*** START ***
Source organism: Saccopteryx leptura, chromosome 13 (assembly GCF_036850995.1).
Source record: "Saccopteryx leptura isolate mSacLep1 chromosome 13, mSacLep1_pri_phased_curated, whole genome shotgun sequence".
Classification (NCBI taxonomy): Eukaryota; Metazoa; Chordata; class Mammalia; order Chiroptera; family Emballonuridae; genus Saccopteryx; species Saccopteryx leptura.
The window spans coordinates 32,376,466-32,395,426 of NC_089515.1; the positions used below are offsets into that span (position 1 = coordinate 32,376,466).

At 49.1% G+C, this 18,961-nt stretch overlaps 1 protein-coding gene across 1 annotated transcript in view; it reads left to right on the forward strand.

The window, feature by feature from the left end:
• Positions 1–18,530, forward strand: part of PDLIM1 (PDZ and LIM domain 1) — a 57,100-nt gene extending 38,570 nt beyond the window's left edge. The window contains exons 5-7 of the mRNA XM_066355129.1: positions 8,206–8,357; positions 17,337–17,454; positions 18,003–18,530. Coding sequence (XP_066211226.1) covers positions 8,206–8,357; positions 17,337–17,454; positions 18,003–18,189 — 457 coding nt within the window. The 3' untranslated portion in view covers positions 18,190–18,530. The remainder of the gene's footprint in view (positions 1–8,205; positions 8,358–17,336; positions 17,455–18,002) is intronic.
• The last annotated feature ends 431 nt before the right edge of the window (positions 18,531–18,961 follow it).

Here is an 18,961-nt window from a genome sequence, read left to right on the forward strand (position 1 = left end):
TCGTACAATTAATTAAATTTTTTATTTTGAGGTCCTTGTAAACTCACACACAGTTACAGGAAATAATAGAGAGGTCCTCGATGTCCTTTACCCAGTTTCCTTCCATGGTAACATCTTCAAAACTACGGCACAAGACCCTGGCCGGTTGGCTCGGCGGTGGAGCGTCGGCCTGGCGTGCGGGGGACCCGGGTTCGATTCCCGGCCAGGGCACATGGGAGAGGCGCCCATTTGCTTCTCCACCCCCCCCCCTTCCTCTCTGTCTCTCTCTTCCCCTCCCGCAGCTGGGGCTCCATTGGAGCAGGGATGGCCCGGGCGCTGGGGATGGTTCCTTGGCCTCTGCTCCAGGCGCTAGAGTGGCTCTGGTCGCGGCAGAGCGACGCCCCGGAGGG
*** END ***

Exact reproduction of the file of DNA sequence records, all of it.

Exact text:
Source organism: Saccopteryx leptura, chromosome 13 (assembly GCF_036850995.1).
Source record: "Saccopteryx leptura isolate mSacLep1 chromosome 13, mSacLep1_pri_phased_curated, whole genome shotgun sequence".
Classification (NCBI taxonomy): Eukaryota; Metazoa; Chordata; class Mammalia; order Chiroptera; family Emballonuridae; genus Saccopteryx; species Saccopteryx leptura.
The window spans coordinates 32,376,466-32,395,426 of NC_089515.1; the positions used below are offsets into that span (position 1 = coordinate 32,376,466).

At 49.1% G+C, this 18,961-nt stretch overlaps 1 protein-coding gene across 1 annotated transcript in view; it reads left to right on the forward strand.

The window, feature by feature from the left end:
• Positions 1–18,530, forward strand: part of PDLIM1 (PDZ and LIM domain 1) — a 57,100-nt gene extending 38,570 nt beyond the window's left edge. The window contains exons 5-7 of the mRNA XM_066355129.1: positions 8,206–8,357; positions 17,337–17,454; positions 18,003–18,530. Coding sequence (XP_066211226.1) covers positions 8,206–8,357; positions 17,337–17,454; positions 18,003–18,189 — 457 coding nt within the window. The 3' untranslated portion in view covers positions 18,190–18,530. The remainder of the gene's footprint in view (positions 1–8,205; positions 8,358–17,336; positions 17,455–18,002) is intronic.
• The last annotated feature ends 431 nt before the right edge of the window (positions 18,531–18,961 follow it).

Here is an 18,961-nt window from a genome sequence, read left to right on the forward strand (position 1 = left end):
TCGTACAATTAATTAAATTTTTTATTTTGAGGTCCTTGTAAACTCACACACAGTTACAGGAAATAATAGAGAGGTCCTCGATGTCCTTTACCCAGTTTCCTTCCATGGTAACATCTTCAAAACTACGGCACAAGACCCTGGCCGGTTGGCTCGGCGGTGGAGCGTCGGCCTGGCGTGCGGGGGACCCGGGTTCGATTCCCGGCCAGGGCACATGGGAGAGGCGCCCATTTGCTTCTCCACCCCCCCCCCTTCCTCTCTGTCTCTCTCTTCCCCTCCCGCAGCTGGGGCTCCATTGGAGCAGGGATGGCCCGGGCGCTGGGGATGGTTCCTTGGCCTCTGCTCCAGGCGCTAGAGTGGCTCTGGTCGCGGCAGAGCGACGCCCCGGAGGG